By  on February 21, 2008

An inflationary pattern is developing in women's retail apparel prices.

For the third straight month, retail prices for women's apparel rose a seasonally adjusted 0.6 percent in January, following a 0.5 percent rise in December and a 0.6 percent bump in November. This follows a long-term deflationary cycle for the sector.

Against a year ago, however, prices on women's apparel were still down 1.4 percent, according to the Labor Department's Consumer Price Index released Wednesday.

Within the women's category, outerwear prices rose 4.9 percent during January and were 4.2 percent ahead of a year earlier, as suit and separates increased 0.5 percent for the month and fell 1 percent for the 12-month period.

In general, apparel retailers last month did not discount fall and winter merchandise as much as they usually do and were able to boost prices on goods they sell all year long, said Jessica Penvose, an economist at the Bureau of Labor Statistics.

Looking at the overall retail landscape, Penvose said stores are more hesitant.

"They're not buying as much and they're not buying as many out-there kinds of things, trendy and really fashionable," she said. "They're trying to stick with staples that they know will sell."

The recent increase in apparel prices may also be a distant ripple of the inflation in the Chinese economy, where costs are on the rise and tougher labor laws have been put in place.

Still in the midst of a growth spurt, China, which accounts for 34.4 percent of U.S. apparel imports, saw its CPI jump 7.1 percent last month versus a year earlier, the biggest gain in more than 11 years.

"We are seeing Chinese inflation bleed into the U.S. marketplace," said Peter Morici, professor at the University of Maryland's Robert H. Smith School of Business. "There's going to be some upward [price] pressure on apparel coming out of China."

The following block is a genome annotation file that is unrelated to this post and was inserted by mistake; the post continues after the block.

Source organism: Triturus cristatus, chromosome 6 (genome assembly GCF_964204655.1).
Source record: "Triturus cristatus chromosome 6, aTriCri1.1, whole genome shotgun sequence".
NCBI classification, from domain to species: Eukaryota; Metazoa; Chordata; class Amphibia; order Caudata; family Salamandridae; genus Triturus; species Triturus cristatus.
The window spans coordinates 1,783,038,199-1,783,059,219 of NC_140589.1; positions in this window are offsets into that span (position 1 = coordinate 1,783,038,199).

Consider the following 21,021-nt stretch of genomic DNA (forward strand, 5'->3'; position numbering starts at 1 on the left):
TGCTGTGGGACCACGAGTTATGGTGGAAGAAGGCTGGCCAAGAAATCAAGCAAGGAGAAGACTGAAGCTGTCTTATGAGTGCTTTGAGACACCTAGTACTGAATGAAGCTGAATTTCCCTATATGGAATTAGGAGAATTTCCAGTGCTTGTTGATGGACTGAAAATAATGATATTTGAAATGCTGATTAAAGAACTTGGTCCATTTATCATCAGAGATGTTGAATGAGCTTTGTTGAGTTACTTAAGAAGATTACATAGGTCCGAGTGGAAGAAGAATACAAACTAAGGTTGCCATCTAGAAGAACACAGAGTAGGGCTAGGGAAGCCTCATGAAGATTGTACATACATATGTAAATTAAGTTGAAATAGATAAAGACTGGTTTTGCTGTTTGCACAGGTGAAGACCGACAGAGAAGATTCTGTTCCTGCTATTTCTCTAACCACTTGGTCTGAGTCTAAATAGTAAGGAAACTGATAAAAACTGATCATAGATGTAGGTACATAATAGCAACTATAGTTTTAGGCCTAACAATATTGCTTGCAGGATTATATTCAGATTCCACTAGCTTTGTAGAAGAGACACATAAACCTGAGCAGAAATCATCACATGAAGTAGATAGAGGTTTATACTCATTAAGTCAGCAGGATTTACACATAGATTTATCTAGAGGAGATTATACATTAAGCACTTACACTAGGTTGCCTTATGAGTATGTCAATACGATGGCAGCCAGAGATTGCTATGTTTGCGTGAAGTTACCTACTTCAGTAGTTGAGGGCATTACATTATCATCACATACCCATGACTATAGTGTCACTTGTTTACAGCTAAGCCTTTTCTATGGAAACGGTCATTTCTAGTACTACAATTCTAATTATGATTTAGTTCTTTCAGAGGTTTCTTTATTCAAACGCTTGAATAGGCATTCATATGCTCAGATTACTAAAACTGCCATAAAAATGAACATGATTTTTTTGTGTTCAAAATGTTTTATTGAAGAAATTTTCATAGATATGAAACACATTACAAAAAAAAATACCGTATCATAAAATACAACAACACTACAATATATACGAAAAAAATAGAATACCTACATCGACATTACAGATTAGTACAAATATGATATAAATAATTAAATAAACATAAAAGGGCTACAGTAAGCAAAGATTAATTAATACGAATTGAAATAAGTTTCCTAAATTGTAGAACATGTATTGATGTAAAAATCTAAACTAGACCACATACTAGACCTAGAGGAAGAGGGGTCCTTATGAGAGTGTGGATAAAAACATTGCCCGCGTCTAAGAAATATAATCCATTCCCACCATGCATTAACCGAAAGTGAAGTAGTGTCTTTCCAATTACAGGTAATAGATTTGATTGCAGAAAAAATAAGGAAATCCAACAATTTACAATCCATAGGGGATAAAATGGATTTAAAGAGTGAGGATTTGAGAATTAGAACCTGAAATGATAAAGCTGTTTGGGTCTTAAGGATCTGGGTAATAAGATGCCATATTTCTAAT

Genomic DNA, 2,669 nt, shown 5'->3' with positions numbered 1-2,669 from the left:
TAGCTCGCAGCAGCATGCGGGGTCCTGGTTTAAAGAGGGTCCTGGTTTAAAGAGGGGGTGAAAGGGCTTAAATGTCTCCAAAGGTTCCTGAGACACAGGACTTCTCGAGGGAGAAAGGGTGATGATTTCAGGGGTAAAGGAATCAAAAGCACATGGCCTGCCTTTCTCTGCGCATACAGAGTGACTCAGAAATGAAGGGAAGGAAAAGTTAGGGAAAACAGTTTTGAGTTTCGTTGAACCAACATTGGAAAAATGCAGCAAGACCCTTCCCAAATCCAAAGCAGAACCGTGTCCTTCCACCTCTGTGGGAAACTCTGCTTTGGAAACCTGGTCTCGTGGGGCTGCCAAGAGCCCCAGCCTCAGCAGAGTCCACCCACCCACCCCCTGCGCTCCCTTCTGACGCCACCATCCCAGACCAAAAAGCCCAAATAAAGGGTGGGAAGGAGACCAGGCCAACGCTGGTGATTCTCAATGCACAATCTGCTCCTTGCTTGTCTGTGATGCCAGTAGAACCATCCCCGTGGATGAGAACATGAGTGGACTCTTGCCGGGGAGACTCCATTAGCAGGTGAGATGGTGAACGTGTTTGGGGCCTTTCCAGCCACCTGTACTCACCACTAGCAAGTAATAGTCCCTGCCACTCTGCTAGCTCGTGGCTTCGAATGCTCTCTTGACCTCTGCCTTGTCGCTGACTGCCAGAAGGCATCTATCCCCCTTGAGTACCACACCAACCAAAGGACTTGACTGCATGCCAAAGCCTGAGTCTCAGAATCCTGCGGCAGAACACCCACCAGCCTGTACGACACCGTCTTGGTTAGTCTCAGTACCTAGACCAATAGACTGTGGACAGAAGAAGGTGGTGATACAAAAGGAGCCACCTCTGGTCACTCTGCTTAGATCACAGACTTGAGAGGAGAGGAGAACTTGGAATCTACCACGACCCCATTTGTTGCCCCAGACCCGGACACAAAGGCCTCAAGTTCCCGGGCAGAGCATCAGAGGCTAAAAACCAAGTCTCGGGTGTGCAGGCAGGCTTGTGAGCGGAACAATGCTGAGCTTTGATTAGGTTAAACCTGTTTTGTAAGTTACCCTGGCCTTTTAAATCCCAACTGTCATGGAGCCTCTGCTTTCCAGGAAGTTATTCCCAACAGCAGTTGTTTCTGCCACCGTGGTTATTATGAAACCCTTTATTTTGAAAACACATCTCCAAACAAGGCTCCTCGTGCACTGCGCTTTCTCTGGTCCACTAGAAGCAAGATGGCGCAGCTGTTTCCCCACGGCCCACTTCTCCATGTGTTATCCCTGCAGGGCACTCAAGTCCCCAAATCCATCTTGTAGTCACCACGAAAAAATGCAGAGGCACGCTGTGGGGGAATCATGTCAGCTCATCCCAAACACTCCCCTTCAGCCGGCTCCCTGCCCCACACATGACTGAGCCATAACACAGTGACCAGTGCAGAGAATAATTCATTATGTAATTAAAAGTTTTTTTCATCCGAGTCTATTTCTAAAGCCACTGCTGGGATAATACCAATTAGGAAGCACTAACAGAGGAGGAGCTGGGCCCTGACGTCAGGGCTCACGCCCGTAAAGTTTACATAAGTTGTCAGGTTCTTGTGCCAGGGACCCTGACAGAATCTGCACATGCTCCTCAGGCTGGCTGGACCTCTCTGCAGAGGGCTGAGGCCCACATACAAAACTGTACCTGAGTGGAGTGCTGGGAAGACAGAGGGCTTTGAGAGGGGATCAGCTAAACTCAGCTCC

The January rise in apparel was joined by higher prices in other sectors, from transportation and medical care to education and communications, that combined to drive price tags on all goods and services up 0.4 percent, after a 0.4 percent rise December and 0.9 percent jump in November.The so-called core prices, which exclude the volatile food and energy areas, rose 0.3 percent, an acceleration following nine straight months of 0.2 percent increases.

Although data from just one month are prone to statistical anomalies, the higher-than-anticipated rise in core prices might be enough to take some steam out of any future Federal Reserve Board cuts in interest rates.

"The Fed will not so easily dismiss the January acceleration," Global Insight U.S. economist Kenneth Beauchemin wrote in an analysis. "The broadly based nature of the acceleration within the composition of the core index sharpens the signal and suggests a true inflationary process as opposed to an unlucky combination of a few large price increases."

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